Perhaps you think Mr. Trump named Mike Pompeo to the Central Intelligence Agency because of his spycraft expertise, or to defeat terror groups. Kamala Harris has other ideas. The new California Senator burned her question time on Thursday cross-examining Mr. Pompeo about “the scientific consensus” on global warming.

Citing NASA and “most of the leading scientific organizations world-wide,” Ms. Harris repeatedly asked about the human contribution to climate trends. “Do you have any reason to doubt NASA’s findings?” Mr. Pompeo replied that “I, frankly, as the director of CIA would prefer today not to get into the details of climate debate and science. It just seems—my role is going to be so different.”

When Ms. Harris kept pressing, Mr. Pompeo dryly replied, “I do know the agency’s role. Its role is to collect foreign intelligence.”

Meanwhile, in a nine-page questionnaire to Ben Carson, who is being sent to the Department of Housing and Urban Development, Elizabeth Warren wanted to learn what the doctor thought about “C0 2 and other greenhouse gas emissions,” because extreme weather like flooding poses “a significant risk to public housing.”

“What other actions will you take to adapt to or prevent climate change while you are HUD Secretary?” Ms. Warren wondered. Maybe Dr. Carson’s tenure will be the moment when the rise of the oceans began to slow and the planet began to heal.

At least Rex Tillerson would have some relation to climate policy at the State Department, such as the Paris carbon deal. But Oregon Senator Jeff Merkley wanted to know about the mountain pine beetle, an invasive forest species he claimed was expanding as a result of warming.

Mr. Tillerson called warming a “serious risk” and added that “the facts on the ground are indisputable in terms of what’s happening with drought, disease, uh, insects, all the things you cite,” though he also mentioned “uncertainty” about the scientific models and the economic cost of a response. That was too much for Mr. Merkley, who said he’d oppose the nomination.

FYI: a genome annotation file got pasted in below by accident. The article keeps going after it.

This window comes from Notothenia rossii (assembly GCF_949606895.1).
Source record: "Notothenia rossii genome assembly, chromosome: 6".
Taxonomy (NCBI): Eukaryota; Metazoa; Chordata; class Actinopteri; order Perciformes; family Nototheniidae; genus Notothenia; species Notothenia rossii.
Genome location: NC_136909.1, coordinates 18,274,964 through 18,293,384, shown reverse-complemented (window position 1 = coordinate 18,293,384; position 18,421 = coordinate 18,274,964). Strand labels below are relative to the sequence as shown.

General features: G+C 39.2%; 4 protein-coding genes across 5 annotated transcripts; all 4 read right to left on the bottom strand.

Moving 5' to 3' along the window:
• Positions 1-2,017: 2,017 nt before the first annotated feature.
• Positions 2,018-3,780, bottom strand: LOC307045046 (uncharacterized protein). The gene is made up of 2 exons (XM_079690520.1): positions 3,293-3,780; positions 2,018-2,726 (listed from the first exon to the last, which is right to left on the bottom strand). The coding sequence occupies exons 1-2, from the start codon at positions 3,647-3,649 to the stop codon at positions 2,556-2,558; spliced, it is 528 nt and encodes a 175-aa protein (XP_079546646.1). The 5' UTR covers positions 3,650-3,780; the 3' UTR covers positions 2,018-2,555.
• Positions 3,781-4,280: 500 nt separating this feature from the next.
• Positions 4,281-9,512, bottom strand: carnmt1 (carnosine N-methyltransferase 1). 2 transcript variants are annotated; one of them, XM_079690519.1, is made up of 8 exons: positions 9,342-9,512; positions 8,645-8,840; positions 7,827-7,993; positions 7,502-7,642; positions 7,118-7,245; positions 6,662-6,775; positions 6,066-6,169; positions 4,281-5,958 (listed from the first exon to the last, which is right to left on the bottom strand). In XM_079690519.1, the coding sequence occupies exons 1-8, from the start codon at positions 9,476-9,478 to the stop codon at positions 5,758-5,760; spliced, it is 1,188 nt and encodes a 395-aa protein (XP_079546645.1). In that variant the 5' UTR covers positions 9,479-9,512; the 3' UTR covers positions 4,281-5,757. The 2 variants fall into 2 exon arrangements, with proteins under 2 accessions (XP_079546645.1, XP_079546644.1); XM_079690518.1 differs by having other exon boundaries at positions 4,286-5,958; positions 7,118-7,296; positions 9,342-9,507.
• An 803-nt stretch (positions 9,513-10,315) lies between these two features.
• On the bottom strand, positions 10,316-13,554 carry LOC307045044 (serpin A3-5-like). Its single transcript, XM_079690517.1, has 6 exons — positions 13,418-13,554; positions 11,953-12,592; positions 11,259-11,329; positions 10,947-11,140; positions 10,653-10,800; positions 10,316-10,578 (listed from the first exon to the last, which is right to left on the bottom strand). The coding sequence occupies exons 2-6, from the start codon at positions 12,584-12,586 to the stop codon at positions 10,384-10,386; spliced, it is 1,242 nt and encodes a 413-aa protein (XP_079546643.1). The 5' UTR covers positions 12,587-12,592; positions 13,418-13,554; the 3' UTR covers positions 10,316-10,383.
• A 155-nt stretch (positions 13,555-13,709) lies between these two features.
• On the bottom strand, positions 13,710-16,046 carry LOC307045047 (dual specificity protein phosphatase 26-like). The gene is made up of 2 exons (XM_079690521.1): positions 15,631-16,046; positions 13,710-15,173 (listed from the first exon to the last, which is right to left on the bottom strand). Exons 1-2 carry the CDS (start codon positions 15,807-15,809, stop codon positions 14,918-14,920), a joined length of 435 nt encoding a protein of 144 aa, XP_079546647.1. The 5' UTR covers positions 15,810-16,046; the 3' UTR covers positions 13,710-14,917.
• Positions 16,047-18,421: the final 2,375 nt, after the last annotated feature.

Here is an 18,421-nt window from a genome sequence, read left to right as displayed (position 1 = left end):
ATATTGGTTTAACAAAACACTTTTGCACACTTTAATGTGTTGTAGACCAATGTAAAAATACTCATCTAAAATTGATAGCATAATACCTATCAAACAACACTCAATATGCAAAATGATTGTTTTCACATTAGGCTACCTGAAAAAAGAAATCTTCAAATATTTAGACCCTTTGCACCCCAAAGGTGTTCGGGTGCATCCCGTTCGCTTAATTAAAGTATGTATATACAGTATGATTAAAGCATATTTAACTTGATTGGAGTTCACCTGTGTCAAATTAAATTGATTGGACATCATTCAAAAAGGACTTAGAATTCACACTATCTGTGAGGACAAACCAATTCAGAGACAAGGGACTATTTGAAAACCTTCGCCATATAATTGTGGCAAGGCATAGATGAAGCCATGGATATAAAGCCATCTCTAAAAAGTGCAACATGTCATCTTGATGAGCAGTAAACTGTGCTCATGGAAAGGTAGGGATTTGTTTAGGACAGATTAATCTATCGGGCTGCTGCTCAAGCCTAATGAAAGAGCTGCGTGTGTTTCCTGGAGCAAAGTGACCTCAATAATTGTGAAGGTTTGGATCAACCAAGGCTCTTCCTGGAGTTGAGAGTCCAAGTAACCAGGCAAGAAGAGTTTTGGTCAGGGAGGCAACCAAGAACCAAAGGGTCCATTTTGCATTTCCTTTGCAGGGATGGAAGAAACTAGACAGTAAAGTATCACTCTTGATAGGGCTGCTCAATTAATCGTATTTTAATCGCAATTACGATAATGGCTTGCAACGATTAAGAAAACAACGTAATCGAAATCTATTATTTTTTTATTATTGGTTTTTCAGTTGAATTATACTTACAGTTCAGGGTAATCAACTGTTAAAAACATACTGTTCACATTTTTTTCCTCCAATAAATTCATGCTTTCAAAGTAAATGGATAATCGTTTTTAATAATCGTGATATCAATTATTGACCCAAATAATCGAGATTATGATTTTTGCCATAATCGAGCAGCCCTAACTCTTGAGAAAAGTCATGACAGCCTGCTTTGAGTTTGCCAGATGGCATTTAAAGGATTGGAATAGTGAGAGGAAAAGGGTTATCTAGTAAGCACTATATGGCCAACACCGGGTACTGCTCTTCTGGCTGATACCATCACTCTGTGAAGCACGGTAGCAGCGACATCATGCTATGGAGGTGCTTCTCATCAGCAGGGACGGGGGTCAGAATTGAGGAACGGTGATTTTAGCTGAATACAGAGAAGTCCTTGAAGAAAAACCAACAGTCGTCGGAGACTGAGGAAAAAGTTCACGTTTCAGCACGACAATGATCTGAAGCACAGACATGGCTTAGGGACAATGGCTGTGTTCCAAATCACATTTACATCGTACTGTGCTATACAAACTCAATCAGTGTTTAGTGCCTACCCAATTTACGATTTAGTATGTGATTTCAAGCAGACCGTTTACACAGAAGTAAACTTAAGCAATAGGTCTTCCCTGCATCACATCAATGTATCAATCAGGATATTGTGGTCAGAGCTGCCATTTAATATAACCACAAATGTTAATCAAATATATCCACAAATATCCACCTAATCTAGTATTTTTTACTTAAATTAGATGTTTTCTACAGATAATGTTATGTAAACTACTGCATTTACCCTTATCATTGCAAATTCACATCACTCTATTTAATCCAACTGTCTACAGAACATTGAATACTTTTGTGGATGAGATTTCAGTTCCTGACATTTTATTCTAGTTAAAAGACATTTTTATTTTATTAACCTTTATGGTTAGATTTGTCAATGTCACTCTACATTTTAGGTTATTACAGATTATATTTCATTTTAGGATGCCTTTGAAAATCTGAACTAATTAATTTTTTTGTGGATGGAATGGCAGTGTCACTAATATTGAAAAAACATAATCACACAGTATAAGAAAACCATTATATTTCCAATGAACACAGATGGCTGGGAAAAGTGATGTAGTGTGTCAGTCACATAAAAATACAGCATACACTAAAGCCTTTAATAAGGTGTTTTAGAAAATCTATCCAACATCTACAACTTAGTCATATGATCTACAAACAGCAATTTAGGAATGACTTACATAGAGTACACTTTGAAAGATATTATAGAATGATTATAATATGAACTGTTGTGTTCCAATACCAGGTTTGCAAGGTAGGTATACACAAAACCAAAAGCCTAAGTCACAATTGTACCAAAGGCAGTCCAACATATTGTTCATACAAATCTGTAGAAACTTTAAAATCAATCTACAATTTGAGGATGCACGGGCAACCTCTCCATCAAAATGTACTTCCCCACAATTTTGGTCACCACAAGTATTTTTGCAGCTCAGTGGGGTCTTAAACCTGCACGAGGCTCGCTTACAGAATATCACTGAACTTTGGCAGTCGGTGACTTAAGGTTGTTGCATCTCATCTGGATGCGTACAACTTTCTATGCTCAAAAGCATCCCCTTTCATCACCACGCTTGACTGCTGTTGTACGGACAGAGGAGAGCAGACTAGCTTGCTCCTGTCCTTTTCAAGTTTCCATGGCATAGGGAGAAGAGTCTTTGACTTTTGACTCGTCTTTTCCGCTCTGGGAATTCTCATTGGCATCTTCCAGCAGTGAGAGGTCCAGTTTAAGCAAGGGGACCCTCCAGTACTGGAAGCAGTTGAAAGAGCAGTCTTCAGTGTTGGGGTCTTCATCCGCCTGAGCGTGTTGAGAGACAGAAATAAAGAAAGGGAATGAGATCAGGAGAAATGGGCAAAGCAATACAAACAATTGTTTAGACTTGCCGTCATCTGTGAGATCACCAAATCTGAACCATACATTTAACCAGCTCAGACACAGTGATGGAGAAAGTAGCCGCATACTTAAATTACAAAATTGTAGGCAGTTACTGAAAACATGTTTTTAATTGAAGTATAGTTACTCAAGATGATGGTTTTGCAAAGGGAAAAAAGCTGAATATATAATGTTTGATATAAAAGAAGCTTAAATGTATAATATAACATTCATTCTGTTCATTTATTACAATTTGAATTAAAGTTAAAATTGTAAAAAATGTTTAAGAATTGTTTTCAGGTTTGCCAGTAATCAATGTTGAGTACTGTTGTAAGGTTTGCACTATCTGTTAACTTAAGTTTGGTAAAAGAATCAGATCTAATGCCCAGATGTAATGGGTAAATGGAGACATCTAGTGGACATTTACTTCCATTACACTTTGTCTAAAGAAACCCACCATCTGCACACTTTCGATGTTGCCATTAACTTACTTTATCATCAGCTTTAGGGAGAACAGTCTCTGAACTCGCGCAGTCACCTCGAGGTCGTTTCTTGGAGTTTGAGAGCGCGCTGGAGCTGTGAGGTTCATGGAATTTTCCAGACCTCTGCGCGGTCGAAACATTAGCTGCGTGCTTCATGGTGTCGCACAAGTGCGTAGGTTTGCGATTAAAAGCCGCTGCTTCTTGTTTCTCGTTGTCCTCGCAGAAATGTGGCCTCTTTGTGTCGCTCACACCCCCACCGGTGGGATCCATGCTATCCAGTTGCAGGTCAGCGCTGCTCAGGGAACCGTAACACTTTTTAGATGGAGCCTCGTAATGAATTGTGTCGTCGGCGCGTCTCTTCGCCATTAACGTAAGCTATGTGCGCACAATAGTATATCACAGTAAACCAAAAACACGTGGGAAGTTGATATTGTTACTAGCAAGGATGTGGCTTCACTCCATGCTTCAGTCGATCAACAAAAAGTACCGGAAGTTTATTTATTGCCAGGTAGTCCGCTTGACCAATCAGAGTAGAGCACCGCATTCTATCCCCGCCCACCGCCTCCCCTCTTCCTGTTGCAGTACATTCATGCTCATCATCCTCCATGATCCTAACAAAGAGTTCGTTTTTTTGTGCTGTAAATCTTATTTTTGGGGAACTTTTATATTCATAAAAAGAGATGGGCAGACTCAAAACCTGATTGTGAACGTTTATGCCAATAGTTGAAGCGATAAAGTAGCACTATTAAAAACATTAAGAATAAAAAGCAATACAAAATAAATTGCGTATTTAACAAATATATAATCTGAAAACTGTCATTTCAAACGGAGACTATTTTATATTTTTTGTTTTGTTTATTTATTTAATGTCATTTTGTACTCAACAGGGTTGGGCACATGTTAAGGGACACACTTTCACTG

The real meltdown is scheduled for next week, when Scott Pruitt will be grilled about leading the Environmental Protection Agency. Washington’s Patty Murray has called the Oklahoma Attorney General “a climate change denier,” New Hampshire’s Jeanne Shaheen claimed the nomination was “a capitulation to polluters,” and Bernie Sanders said on CNN that “it is rather ironic that Mr. Trump has nominated somebody to head the EPA who doesn’t much believe in environmental protection.”

Mr. Pruitt has a scrappy legal background, including a constitutional challenge to the EPA’s abusive Clean Power Plan, but the real irony is that his environmental record, as traditionally understood, is strong. As AG, he negotiated a state compact with Arkansas to clean up phosphorous pollution in the Illinois River, lobbied for the federal 2016 Frank Lautenberg Chemical Safety Act, and sued poultry farms that didn’t control waste runoff as well as oil companies with leaking underground storage tanks.

That these achievements no longer count as environmental protection shows how far the progressive carbon panic has gone.

Peter O’Brien & Roger Franklin Capturing Carbon, Shackling Good Sense

CCS stands for ‘carbon capture and storage’ but it might just as easily, and more accurately, be taken as representing another aspect of the Climate Change Scam. The green-left detest it as means to keep the coal fires burning. Conservatives have much better reasons to scorn it.
The other day in The Australian an intriguing op-ed extolled the alleged virtues of carbon capture and storage (CCS) as a means of reconciling the federal government’s pledge, courtesy of Resources Minister Matt Canavan, that coal will remain a core part of the energy-supply mix for the foreseeable future, despite the standing commitment under the Paris agreement to see Australia’s CO2 emissions reduced by a best-case 28% as of 2030. It must have been all very inspiring for those keeping up with the latest talking points in fashionable green mythology, but more acute readers will have noticed the paragraph below and observed a cat making its exit from a bag of enviro-nostrums and rather costly cliches: